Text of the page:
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Carver Non-Woven Technologies to start-up new manufacturing facility

The plant will produce single- and multi-material nonwoven products for both R3 and the broader North American composites industry.

16th June 2016

Innovation in Textiles
 |  Fremont, IN


The plant will be in full commercial production of high-quality, single- and multi-material nonwoven products for both R3 and the broader North American composites industry by 15 July 2016. "We're very proud of the amount of flexibility, new technology, and custom-modified equipment this new facility represents,” said Mark Glidden, President, R3 Composites and Carver Non-Woven.

"To achieve this level of competence right from the start, our organization has made a substantial US$ 13-million-dollar investment. If our products really take off the way we believe they will, then our five-year plan calls for us to make an additional US$ 20-million-dollar investment to expand our operations.”

Production of nonwovens

Carver complete production line is fully automated. As a result, Carver is able to produce nonwovens with low-variance weight (density). According to the company, this leads to the production of nonwovens that are more consistent and mechanically more efficient. This, in turn, can have the follow-on benefits of reducing both cost and mass of finished applications in either thermoset or thermoplastic composites.

The Carver team also works with the broad range of fibre types, including E-glass fibre, bast natural fibre, carbon fibre, basalt fibre, and thermoplastic fibre including virgin and 100% recycled polyethylene terephthalate (PET), polyamide (PA, also called nylon), polypropylene (PP), polylactic acid (PLA), as well as high-density and low-density polyethylene (HDPE and LDPE).

During nonwovens production, the fleece mats are typically coated with thermoset binder resins, including an acrylic/latex binder, which itself confers unique properties, including specific colorants, when the mats are subsequently impregnated with thermoset resins prior to forming. Carver's dual-web configuration is said to enable the company to formulate products using different binder types, including the novel option to combine two different resin formulations in a single-fibre architecture.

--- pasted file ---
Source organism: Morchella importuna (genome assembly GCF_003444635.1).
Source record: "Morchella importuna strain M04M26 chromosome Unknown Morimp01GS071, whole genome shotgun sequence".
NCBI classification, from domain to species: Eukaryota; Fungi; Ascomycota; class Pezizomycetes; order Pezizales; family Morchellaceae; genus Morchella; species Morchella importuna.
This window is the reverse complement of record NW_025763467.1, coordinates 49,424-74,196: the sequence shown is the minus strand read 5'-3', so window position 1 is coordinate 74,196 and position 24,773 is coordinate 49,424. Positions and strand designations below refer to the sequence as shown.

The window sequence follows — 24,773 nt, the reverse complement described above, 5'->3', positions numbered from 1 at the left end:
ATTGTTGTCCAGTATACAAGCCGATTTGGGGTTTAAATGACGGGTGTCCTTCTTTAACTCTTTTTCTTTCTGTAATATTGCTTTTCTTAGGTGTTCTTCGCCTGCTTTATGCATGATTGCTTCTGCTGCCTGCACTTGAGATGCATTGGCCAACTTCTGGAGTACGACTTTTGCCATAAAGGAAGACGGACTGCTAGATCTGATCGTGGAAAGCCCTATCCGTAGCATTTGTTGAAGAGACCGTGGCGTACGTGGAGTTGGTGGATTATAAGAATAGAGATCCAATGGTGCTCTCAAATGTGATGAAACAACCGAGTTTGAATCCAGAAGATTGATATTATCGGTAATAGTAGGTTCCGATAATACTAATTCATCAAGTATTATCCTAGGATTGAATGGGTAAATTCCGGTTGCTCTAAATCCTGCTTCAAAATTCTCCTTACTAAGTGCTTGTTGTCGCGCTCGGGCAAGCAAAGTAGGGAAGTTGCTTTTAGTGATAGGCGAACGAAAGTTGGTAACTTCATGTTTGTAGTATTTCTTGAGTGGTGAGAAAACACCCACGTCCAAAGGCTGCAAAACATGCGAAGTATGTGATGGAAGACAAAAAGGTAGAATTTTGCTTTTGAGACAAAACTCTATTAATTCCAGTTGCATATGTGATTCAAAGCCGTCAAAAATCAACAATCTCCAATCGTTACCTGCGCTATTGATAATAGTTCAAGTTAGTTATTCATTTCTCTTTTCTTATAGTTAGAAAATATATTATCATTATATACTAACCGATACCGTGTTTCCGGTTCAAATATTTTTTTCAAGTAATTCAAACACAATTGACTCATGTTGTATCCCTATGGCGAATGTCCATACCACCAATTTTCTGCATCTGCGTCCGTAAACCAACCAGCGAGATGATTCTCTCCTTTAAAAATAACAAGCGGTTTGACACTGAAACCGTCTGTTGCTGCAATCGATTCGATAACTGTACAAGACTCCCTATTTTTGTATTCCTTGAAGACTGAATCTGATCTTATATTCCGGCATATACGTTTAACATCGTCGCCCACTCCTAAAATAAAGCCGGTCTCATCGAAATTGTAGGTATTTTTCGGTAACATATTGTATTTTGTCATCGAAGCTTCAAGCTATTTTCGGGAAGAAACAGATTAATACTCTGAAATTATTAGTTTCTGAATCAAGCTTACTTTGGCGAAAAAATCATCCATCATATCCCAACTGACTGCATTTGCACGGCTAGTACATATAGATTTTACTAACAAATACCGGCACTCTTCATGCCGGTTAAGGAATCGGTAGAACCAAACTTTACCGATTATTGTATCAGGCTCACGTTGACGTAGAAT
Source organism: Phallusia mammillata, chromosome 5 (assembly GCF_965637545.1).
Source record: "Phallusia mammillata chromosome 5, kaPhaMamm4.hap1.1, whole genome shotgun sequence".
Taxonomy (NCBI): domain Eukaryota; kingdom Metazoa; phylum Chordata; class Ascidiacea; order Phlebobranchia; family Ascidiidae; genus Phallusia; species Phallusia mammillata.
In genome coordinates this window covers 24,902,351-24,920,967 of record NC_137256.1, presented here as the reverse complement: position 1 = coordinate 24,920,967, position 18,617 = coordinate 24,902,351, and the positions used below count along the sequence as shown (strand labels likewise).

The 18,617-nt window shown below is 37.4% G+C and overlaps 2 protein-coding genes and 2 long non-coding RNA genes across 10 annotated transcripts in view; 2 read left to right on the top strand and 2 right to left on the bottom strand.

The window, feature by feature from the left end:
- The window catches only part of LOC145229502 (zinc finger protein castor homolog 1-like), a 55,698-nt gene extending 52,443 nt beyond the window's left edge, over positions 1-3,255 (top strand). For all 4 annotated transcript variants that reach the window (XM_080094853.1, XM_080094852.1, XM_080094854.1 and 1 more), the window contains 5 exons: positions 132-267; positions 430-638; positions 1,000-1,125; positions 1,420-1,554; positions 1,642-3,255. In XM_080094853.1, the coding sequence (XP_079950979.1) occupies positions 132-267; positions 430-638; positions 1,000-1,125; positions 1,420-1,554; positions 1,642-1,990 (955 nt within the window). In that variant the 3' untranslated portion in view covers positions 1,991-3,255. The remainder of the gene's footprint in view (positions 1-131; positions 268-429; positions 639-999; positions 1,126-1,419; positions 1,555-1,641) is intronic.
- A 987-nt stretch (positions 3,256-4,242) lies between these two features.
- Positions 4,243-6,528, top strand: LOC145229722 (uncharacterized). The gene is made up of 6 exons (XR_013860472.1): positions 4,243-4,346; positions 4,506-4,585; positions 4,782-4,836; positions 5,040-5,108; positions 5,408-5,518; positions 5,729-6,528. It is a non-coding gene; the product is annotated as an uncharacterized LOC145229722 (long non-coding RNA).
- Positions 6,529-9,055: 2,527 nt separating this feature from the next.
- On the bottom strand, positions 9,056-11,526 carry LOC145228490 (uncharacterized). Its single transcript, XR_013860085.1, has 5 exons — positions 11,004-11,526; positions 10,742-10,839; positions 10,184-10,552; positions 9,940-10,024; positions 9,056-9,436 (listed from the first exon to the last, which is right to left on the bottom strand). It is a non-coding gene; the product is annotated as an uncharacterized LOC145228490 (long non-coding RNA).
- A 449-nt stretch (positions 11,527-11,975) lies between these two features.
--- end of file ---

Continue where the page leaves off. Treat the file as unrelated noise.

New facility

High levels of flexibility have been designed into the new facility in order to allow the company’s team to be able to respond to customer needs by offering products with areal weights ranging from 300 to 2,400 grams/m2 (gsm) using numerous fibre types, blends, and layering.

The company says it is able to achieve blend ratios from 80%/20% to 20%/80% for natural fibres and other fibres (such as fibreglass, polymeric fibres, or even carbon fibre). The diversity of available fibre types helps Carver offer both single-, as well as multi-fibre and layered (hybrid) mats, thanks to the company's specially designed production line.

The system is capable of simultaneously running up to six different fibre types, all of which can be commingled either in a single layer, or in a structure featuring up to three different fibre types, each on top and bottom sides of the nonwoven mat. For greater design flexibility, these hybrid fibre combinations may be the same or different areal weight depending on customer requirements. An application in which hybrid mats are increasingly used is automotive underbody shields.

Needle loom technology

Carver's knowhow with respect to commingling and homogenization of hybrid mat technologies led to collaboration with equipment suppliers to customize many pieces of equipment being used at the new plant. The new production facility features state-of-the-art technologies.

For example, Hyperpunch needle loom technology, developed by Dilo Group, is designed to bring a multitude of benefits. Thanks both to the elliptical needle beam movement of the technology, as well as sequential movement of the needles, Hyperpunch technology aims to eliminate drag on the fleece in the machine direction during its dwell time in the needles, which in turn can lead to pulling and shrinkage of the fleece in the cross-machine direction, causing unevenness and dimensional changes to the batt.

The technology is also said to allow for faster needling and higher throughput, hence more economical production of needled fine fleeces. The Carver team believes it is the first nonwovens manufacturer to apply Hyperpunch technology to the production of natural fibre nonwovens.

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